What is a Shell Company?

What is a Shell Company?

Most of us have probably heard the term ‘shell company’ used in press coverage of political corruption and financial crime. But what exactly is a shell company, and why do people (both legitimate and otherwise) use them? 

In this article, we explain what a shell company is, the purposes they can serve (legal and otherwise) and the reasons why shell companies can sometimes be a cause for concern for compliance professionals in regulated businesses. 

What is a Shell Company?

A shell company is one that exists only on paper. They don’t make money, nor do they provide any products or services to consumers. They are often created to hold funds and another entity’s financial transactions. 

There is no office, no active business operations, nor any employees. They are merely a ‘shell’ of a company with nothing ‘within’ it. 

Despite this, these types of company can open bank accounts, engage in financial transactions, purchase real estate and other assets, and be the registered owner of intellectual property such as copyrights and trademarks. 

What’s more, shell companies can be established and owned from a different country. Certain countries, including the likes of the Cayman Islands, the Bahamas, Bermuda, the Channel Islands and Switzerland, are particularly popular due to their lax business and tax regulations. 

What is the Purpose of a Shell Company?

Shell companies are used for a variety of reasons by both large public companies and private individuals. 

Of course, some of these reasons are legitimate and honest. However others exist in legal grey areas, and some are directly linked to criminal financial activity.

They can be used legitimately, for example, by a startup to hold funds being raised before launching, or by businesses to establish operations in another country. 

Equally, shell companies can be used as a mechanism for hiding the Ultimate Beneficial Owners (UBOs) of a business by masking the true ownership of assets and wealth to avoid paying tax. They can even be used by individuals to conceal wealth or assets to avoid having them taken over during a merger or acquisition – or even to hide assets from an ex-spouse while navigating the process of a particularly nasty divorce! 

Why Can Shell Companies Pose a Risk?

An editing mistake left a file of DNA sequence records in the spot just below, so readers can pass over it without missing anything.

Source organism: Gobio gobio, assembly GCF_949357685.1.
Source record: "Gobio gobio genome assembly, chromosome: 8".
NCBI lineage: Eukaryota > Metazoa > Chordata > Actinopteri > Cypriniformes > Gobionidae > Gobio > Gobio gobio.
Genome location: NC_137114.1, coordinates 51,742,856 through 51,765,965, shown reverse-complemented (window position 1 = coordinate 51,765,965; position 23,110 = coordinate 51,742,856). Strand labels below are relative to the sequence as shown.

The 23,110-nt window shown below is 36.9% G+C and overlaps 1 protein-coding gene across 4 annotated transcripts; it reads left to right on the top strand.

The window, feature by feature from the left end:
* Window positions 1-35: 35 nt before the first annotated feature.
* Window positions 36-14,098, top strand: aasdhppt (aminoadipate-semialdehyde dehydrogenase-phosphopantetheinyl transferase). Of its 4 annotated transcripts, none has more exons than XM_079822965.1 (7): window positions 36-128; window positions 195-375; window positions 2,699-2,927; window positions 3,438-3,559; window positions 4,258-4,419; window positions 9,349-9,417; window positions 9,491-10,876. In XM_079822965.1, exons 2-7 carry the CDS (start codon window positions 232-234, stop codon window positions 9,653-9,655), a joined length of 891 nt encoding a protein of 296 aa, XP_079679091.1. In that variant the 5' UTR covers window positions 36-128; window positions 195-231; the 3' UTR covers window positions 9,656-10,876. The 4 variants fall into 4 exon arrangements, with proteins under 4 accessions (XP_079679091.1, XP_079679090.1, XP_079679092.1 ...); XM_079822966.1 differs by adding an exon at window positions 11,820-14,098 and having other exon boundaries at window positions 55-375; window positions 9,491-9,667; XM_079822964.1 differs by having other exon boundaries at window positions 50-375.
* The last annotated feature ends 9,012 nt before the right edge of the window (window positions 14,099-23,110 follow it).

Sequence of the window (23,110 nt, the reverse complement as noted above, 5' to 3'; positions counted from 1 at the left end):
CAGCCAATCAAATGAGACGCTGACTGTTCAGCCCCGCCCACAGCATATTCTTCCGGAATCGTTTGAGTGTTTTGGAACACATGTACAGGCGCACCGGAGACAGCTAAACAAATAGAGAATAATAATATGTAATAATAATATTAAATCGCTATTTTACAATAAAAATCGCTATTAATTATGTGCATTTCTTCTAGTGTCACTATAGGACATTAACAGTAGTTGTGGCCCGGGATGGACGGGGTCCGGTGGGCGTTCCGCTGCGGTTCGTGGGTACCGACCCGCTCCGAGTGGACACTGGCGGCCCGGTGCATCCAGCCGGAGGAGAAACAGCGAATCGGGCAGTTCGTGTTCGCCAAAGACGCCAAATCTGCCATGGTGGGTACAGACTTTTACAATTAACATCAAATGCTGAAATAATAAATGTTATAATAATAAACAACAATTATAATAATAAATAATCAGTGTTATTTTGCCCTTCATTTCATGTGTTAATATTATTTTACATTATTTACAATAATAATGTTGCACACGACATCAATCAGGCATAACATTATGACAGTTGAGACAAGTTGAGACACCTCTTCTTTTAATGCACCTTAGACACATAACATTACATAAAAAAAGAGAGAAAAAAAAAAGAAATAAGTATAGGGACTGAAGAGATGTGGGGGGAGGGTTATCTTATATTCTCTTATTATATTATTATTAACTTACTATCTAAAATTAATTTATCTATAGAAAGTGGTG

Shell companies contribute directly to the muddying of company structures, making it easier to hide the true source of assets and wealth. 

Using these companies in order to perpetrate crime, individuals are able to effectively mask the sources of their wealth, evade tax, hide the profits of crime and finance terrorism. 

Shell companies are often used by money launderers as they are relatively easy to set up. Conversely they are difficult for tax authorities and regulators to determine ownership. They are frequently used by those seeking to engage in illegal activities such as funding terrorist organisations without revealing their identity or the funds being traced back to them. 

For compliance professionals, determining key information about companies and clients is a critical step in satisfying KYB/C requirements when onboarding clients and complying with AML legislation. 

Having clear, accurate information about UBOs, politically exposed persons (PEPs), active directorships, criminal proceedings, involvement in money laundering and adverse media about businesses and individuals is key to avoiding the perpetuation of financial crime. Businesses found to be interacting with sanctioned persons not only expose themselves to regulatory fines but also reputational damage.

Shell companies can make identifying ultimate ownership and involved parties very difficult indeed – especially when companies cross borders and international information sources. However, there are software tools, such as NorthRow’s WorkStation that can support businesses with their due diligence with automated tools to identify high risk individuals that are hiding behind a shell company.

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